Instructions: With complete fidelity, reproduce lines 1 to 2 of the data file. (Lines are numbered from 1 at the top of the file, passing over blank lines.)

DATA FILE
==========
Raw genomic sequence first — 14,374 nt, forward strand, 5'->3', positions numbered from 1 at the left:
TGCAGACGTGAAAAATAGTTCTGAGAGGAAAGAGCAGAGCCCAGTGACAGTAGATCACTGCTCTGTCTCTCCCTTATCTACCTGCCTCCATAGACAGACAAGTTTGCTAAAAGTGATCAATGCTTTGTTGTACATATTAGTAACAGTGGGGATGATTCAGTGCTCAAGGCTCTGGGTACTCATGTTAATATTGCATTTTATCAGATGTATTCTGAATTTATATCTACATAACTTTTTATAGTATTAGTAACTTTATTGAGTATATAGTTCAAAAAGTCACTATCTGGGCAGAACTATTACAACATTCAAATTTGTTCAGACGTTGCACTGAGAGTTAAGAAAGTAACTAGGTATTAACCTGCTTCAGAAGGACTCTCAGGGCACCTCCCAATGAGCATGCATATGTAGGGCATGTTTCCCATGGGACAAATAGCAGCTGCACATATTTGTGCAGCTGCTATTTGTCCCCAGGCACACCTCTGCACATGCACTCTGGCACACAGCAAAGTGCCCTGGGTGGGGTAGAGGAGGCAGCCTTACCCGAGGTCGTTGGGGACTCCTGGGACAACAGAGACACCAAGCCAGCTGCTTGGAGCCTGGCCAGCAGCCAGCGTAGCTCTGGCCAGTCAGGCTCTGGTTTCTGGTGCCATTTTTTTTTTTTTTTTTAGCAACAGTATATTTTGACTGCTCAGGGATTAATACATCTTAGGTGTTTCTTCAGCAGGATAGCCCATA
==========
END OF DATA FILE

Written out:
Raw genomic sequence first — 14,374 nt, forward strand, 5'->3', positions numbered from 1 at the left:
TGCAGACGTGAAAAATAGTTCTGAGAGGAAAGAGCAGAGCCCAGTGACAGTAGATCACTGCTCTGTCTCTCCCTTATCTACCTGCCTCCATAGACAGACAAGTTTGCTAAAAGTGATCAATGCTTTGTTGTACATATTAGTAACAGTGGGGATGATTCAGTGCTCAAGGCTCTGGGTACTCATGTTAATATTGCATTTTATCAGATGTATTCTGAATTTATATCTACATAACTTTTTATAGTATTAGTAACTTTATTGAGTATATAGTTCAAAAAGTCACTATCTGGGCAGAACTATTACAACATTCAAATTTGTTCAGACGTTGCACTGAGAGTTAAGAAAGTAACTAGGTATTAACCTGCTTCAGAAGGACTCTCAGGGCACCTCCCAATGAGCATGCATATGTAGGGCATGTTTCCCATGGGACAAATAGCAGCTGCACATATTTGTGCAGCTGCTATTTGTCCCCAGGCACACCTCTGCACATGCACTCTGGCACACAGCAAAGTGCCCTGGGTGGGGTAGAGGAGGCAGCCTTACCCGAGGTCGTTGGGGACTCCTGGGACAACAGAGACACCAAGCCAGCTGCTTGGAGCCTGGCCAGCAGCCAGCGTAGCTCTGGCCAGTCAGGCTCTGGTTTCTGGTGCCATTTTTTTTTTTTTTTTTAGCAACAGTATATTTTGACTGCTCAGGGATTAATACATCTTAGGTGTTTCTTCAGCAGGATAGCCCATA